My favorite, absolute favorite connection is the Song of Angry Men and the Epilogue. Somehow I missed hearing both of those songs until I saw the movie in the theatre. I loved The Song of Angry Men immediately, and when the music was reprised in the Epilogue, with the changed wording, I couldn't help but sob. To me it symbolizes the idea that people who sacrifice their lives for someone else go to heaven.

In literature, a leitmotif would be a recurrent use of a word, an expression or a concept that becomes linked with a person or theme. A leitmotif helps create depth in a story. One simple example of a leitmotif would be the descriptions of Sirius Black, James Potter, Peter Pettigrew and Rita Skeeter. Throughout the Harry Potter series, the descriptions of their appearance and personalities all refer back to the animals they transform into, and the characteristics associated with those animals. 

What are your favorite leitmotifs in literature? What do they add? Do you think they are worth the added effort?


  1. My first reaction to your post was: "Slaughterhouse-Five!" I think the phrase "so it goes" shows up more than a hundred times throughout the book, and if I remember correctly, it is a way of dealing with death and mortality, or other inexplicable/uncontrollable events. I think it also ties in with Billy's fatalistic sense of the world. It must have been a successful use of a leitmotif because ten years after reading the book, I still think of the phrase whenever something unpleasant happens that I can't change. Burned dinner? So it goes. Dropped my laptop down the stairs and crashed the hard drive? (And lost all my stories...sigh.) So it goes.

    Fantastic post. I'm going to have The Work Song stuck in my head all night now. :)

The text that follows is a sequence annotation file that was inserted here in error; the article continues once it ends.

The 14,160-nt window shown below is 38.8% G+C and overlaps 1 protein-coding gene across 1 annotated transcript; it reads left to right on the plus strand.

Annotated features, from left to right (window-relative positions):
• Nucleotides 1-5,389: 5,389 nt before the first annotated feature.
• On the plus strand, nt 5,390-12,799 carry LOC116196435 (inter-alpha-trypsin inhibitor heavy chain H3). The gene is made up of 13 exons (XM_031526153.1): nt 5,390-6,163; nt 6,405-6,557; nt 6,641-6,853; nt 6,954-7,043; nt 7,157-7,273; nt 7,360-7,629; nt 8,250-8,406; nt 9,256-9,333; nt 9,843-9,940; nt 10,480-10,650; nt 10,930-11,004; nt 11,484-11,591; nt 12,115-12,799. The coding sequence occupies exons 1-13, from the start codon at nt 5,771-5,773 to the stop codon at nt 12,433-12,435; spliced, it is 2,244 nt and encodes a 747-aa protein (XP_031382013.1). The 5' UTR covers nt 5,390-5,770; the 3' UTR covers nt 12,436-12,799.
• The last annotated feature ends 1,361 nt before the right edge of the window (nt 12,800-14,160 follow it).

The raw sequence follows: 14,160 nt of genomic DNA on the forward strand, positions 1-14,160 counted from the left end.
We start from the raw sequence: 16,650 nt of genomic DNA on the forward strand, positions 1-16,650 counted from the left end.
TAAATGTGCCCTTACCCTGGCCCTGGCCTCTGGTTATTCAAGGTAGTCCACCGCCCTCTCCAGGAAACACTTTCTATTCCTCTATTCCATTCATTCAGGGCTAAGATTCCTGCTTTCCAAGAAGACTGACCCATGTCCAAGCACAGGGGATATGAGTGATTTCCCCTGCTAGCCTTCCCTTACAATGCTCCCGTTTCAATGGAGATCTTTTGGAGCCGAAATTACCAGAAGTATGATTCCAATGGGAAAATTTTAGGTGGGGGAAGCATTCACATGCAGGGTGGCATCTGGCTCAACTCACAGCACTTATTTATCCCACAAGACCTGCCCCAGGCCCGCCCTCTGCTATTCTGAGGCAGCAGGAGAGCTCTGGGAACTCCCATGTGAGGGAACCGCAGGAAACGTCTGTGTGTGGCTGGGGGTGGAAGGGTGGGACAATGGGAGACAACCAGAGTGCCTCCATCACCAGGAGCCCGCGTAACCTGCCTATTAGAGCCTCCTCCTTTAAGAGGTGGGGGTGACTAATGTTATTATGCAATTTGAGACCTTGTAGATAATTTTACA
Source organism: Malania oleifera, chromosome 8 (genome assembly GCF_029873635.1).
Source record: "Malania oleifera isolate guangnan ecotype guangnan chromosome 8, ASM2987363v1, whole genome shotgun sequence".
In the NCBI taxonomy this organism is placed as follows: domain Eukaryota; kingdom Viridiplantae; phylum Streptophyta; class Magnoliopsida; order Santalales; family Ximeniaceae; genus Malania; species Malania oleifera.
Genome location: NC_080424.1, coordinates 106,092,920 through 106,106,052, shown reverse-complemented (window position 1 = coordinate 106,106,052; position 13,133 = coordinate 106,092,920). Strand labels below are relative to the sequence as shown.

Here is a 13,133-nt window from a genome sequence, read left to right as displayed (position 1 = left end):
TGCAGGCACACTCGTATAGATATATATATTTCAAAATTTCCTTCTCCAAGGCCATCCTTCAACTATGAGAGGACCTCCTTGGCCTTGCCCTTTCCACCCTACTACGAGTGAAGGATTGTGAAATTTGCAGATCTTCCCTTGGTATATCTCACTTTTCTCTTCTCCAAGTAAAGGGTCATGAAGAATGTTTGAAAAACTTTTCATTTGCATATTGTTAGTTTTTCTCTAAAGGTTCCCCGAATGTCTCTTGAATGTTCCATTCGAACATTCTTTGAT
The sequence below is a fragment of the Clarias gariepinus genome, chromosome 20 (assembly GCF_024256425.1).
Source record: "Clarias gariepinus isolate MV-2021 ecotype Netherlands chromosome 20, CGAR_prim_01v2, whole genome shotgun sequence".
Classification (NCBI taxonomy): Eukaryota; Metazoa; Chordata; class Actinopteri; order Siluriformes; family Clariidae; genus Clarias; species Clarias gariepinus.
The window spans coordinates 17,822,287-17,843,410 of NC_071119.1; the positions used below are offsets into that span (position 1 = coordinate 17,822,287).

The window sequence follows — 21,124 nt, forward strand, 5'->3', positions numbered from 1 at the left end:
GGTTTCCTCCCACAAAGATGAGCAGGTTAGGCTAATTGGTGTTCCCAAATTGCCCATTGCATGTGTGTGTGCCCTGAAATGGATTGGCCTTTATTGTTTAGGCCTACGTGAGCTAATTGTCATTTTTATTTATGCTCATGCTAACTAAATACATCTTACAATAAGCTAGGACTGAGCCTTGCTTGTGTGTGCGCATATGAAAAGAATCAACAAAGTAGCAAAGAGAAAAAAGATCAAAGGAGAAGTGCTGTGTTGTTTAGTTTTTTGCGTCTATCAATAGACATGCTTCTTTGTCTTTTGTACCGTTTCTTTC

1. I had a brain freeze right at the end of the post, where I knew there were dozens of examples swimming right on the edge of my consciousness, but I couldn't think of any. That's exactly the kind of example I was thinking about. Thanks Trisha!

  2. Wow Melanie, I wish I lived in your house. I'd love to join in on a good Les Mis sing-a-long. :)

    Great post. While I have noticed leitmotifs (I learned a new term) in movies and plays, I've never thought of them being used in literature. I'll have to keep my eye out for them.

    1. Maryann, the more the merrier. You're welcome anytime.

  3. Oh my Dawg!!! Leitmotifs AND Les Mis in one post!? I may never leave!
    I'm a new Les Mis groupie and have had "The Work Song" stuck in my head for the last two days. What you described is what's happening in my house at this very moment. (My three year old thinks we should do "I Dreamed a Dream" in the toddler music class I teach at the library. I told her I would consider the matter most carefully.)
    I'm so excited by your post I can't even THINK about literature at the moment, but I shall ponder your question all day...
    I'm a new follower/devotee. Please stop 'round my nut-tree for a cuppa if you'd like.
    ~Just Jill

    1. Aw, Jill, thanks! My 8 year old suggests that you start with the Song of Angry Men at toddler music class. It's very catchy. And welcome to the Prosers!

    2. And my teenage daughter is shocked and flabbergasted that I didn't realize it was called Do You Hear The People Sing, NOT the Song of Angry Men. Woops.